Amplify Credit Union in Texas has ramped up its efforts to serve the growing Latino market in its Austin market with Spanish-speaking staff who can provide assistance to those members.
Some banks and credit unions once primarily served the Latino market to placate regulators or show support for the communities in which they operated. But as the Latino population grows, so does the case for businesses to meet it.
The US Latino population is set to reach 62.5 million in 2021, or 19% of the country’s total population – up from 13% in 2000. By 2060, that is projected to increase to 111.2 million people, or 28% of all residents, according to UCLA Latino Policy and Politics Institute,
“As a Texas-based institution, we would be crazy to ignore the growing potential of the Latino market,” said Stacey Armijo, chief experience officer at Amplify Credit Union in Austin.
In an interview, Armijo said that Latino’s strategy to serve is multi-pronged and includes developing long-term mortgage demand and supporting stable exchange earnings.
Mortgage debt accounts for the bulk of the $1.5 billion asset Expand Credit UnionIn today’s loan portfolio, and Armijo said the company expects mortgages to drive the most growth going forward.
According to the National Association of Hispanic Real Estate Professionals 2022 State of Hispanic Home Ownership ReportDespite homes being less affordable, the demand for and readiness for home ownership among Latinos is on the rise.
Armijo said, “Since we must always go where the puck is, prioritizing Latinos among the homeowners we want to serve long term only makes sense to increase revenue through our core product. “
But there are challenges too.
For example, Armijo said Amplify has limited Spanish-language capabilities. The credit union has Spanish speaking team members who can provide assistance to those members, but all documentation is still in English.
Armijo said, “That being the case, we do not market in Spanish… because we do not consider it fair to solicit interest in one language and then need to switch to another language for fulfillment.”
Armijo said that requiring a customer to be fully serviced in a particular language – and then failing to do so – could be viewed by authorities as an unfair, deceptive or abusive act or practice.
Chris Nichols, director of capital markets at the $45 billion in assets Southstate Bank in Winter Haven, Florida, said banks of all sizes have noticed the growing prominence of the Latino population.
But in general, in terms of financial education and communication, more banks may be better able to reach that demographic, he said in an interview.
This, he said, could include doing more business in Spanish, given that it is the first language for new Latinos in the country. This means hiring Spanish-speaking bankers who not only know the language but are also familiar with cultural norms. It may also mean providing Spanish versions of websites, automated-teller-machine greetings, customer letters and other communications.
“It’s also a reminder that many banks need to do a better job in the area of financial education,” Nichols said. “Part of this may mean communicating in native languages, but part of it is recognizing that whether you are trying to reach the underbanked or the wealthy – regardless of demographic – we need to connect people to their Need help understanding the options.”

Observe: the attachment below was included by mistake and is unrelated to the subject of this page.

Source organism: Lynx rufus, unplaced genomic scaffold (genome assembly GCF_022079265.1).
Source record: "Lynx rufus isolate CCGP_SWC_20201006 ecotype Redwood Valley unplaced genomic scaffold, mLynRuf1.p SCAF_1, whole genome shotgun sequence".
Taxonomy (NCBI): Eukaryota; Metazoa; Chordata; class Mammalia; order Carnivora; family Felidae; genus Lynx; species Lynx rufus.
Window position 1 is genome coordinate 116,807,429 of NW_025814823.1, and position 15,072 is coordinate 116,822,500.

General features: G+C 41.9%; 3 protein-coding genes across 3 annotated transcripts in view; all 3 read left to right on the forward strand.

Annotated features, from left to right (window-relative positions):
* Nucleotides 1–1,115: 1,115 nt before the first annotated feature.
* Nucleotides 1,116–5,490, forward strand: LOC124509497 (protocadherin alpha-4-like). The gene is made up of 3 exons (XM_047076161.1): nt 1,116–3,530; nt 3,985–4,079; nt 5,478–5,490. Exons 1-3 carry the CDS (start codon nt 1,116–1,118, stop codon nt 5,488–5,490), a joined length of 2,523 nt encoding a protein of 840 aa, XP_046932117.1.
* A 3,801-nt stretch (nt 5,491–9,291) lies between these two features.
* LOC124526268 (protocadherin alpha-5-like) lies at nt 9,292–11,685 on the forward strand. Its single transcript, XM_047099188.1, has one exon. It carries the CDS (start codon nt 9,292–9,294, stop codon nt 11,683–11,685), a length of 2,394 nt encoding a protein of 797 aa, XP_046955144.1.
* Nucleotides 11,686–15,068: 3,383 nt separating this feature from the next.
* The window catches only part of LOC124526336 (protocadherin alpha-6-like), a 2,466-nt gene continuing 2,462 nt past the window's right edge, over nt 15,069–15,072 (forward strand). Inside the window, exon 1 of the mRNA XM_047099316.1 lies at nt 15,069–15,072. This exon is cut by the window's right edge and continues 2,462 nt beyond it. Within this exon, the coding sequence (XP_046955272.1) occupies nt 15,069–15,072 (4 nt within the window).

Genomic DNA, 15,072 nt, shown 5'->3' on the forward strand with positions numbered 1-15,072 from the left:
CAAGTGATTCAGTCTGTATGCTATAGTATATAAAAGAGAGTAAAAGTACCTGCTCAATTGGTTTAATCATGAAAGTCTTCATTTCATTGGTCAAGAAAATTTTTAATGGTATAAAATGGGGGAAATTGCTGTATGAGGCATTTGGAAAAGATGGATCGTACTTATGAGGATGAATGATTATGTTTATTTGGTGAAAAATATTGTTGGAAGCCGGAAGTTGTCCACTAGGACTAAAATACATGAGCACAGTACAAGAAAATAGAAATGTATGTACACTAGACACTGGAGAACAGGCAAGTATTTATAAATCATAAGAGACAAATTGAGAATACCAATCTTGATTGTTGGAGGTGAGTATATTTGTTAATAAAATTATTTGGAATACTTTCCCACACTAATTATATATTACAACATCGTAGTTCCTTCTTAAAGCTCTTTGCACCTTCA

“It’s important for everything from small business formation to payment products to investing for retirement. Bankers can help with all of this and more, but to make it happen we need to connect with people,” Nichols said. needed.”
Last week during the annual summit of the National Association of State Credit Union Supervisors in Nashville, Tennessee, a panel discussion revolved around serving the Latino community.
A panel during the NASCUS Summit discusses the opportunities and challenges of serving the Latino market. From left: Jose Gonzalez, Diego Aguirte, Martha Silva and Mario Avila.
Panelists said financial institutions need to pay attention because Latinos are the fastest growing demographic market in the country.
From 1996 to 2020, the percentage of Latino entrepreneurs in the US more than doubled, from 10% to 22%, said Mario Avila, president of the $49 million Vanderbilt Credit Union in Nashville.
Before the pandemic, only about 3% of Latino consumers were using digital cards to make payments, Avila said, but that number “has grown significantly.” “So as we look to drive down costs as a credit union and try to move away from the brick-and-mortar model, it’s an interesting demographic to watch.”
CEO of Amplify Kendall Garrison said the credit union is actively working to improve its offerings for Latinos by deploying community bankers and lenders “who basically have a responsibility to take our products and services to disadvantaged communities, not People need to come to us.”
Some might say that chasing the Latino segment is unwise because Its average deposit balance is lower than other groups — but according to Amplify’s Armijo, those critics are missing an important part of the picture.
Essentially, lower balances equate to higher exchange earnings, Armijo said. Average interchange earnings per month on Amplify are almost twice as high for members with deposits of less than $10,000 compared to members with deposits of more than $250,000.
The reasons for the correlation are not clear, but Armijo said that customers who carry higher balances are generally less likely to use debit cards issued by Amplify for daily transactions and less likely to make payments with those credit cards. are more likely to be those that offer attractive prizes – and are issued by other financial institutions that collect the fee income.
“We believe that focusing on serving Latinos is not just about improving equity in financial services, it is a smart business strategy that will be key to our future growth,” Armijo said.